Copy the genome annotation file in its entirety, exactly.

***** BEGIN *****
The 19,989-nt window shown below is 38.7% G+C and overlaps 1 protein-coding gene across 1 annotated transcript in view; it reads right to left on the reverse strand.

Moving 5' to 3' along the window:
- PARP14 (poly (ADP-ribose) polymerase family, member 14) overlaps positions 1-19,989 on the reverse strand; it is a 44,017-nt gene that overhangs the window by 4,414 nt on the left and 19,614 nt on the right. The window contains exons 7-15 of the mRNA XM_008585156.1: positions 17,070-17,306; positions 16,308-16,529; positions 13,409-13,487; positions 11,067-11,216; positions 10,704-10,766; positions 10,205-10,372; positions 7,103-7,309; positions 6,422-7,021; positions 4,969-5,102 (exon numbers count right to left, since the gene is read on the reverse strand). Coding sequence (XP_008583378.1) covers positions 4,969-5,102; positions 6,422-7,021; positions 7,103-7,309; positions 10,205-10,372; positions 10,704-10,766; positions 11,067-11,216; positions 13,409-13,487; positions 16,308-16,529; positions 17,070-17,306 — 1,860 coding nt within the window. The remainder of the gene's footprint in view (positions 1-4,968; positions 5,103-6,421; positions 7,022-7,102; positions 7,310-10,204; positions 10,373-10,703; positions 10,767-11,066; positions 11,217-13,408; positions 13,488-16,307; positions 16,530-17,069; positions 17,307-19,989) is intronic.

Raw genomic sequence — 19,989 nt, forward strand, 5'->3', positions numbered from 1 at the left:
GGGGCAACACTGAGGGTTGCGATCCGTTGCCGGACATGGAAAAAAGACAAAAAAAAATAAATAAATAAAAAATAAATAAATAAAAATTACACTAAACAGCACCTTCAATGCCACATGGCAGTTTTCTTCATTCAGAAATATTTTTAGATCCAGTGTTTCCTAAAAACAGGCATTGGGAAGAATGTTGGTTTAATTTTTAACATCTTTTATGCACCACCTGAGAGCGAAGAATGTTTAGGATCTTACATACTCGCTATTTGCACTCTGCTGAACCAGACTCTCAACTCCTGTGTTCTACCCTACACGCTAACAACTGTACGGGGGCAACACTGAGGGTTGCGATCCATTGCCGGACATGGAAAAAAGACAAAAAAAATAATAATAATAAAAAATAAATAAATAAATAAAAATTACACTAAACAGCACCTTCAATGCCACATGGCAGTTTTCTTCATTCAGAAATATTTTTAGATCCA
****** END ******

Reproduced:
The 19,989-nt window shown below is 38.7% G+C and overlaps 1 protein-coding gene across 1 annotated transcript in view; it reads right to left on the reverse strand.

Moving 5' to 3' along the window:
- PARP14 (poly (ADP-ribose) polymerase family, member 14) overlaps positions 1-19,989 on the reverse strand; it is a 44,017-nt gene that overhangs the window by 4,414 nt on the left and 19,614 nt on the right. The window contains exons 7-15 of the mRNA XM_008585156.1: positions 17,070-17,306; positions 16,308-16,529; positions 13,409-13,487; positions 11,067-11,216; positions 10,704-10,766; positions 10,205-10,372; positions 7,103-7,309; positions 6,422-7,021; positions 4,969-5,102 (exon numbers count right to left, since the gene is read on the reverse strand). Coding sequence (XP_008583378.1) covers positions 4,969-5,102; positions 6,422-7,021; positions 7,103-7,309; positions 10,205-10,372; positions 10,704-10,766; positions 11,067-11,216; positions 13,409-13,487; positions 16,308-16,529; positions 17,070-17,306 — 1,860 coding nt within the window. The remainder of the gene's footprint in view (positions 1-4,968; positions 5,103-6,421; positions 7,022-7,102; positions 7,310-10,204; positions 10,373-10,703; positions 10,767-11,066; positions 11,217-13,408; positions 13,488-16,307; positions 16,530-17,069; positions 17,307-19,989) is intronic.

Raw genomic sequence — 19,989 nt, forward strand, 5'->3', positions numbered from 1 at the left:
GGGGCAACACTGAGGGTTGCGATCCGTTGCCGGACATGGAAAAAAGACAAAAAAAAATAAATAAATAAAAAATAAATAAATAAAAATTACACTAAACAGCACCTTCAATGCCACATGGCAGTTTTCTTCATTCAGAAATATTTTTAGATCCAGTGTTTCCTAAAAACAGGCATTGGGAAGAATGTTGGTTTAATTTTTAACATCTTTTATGCACCACCTGAGAGCGAAGAATGTTTAGGATCTTACATACTCGCTATTTGCACTCTGCTGAACCAGACTCTCAACTCCTGTGTTCTACCCTACACGCTAACAACTGTACGGGGGCAACACTGAGGGTTGCGATCCATTGCCGGACATGGAAAAAAGACAAAAAAAATAATAATAATAAAAAATAAATAAATAAATAAAAATTACACTAAACAGCACCTTCAATGCCACATGGCAGTTTTCTTCATTCAGAAATATTTTTAGATCCA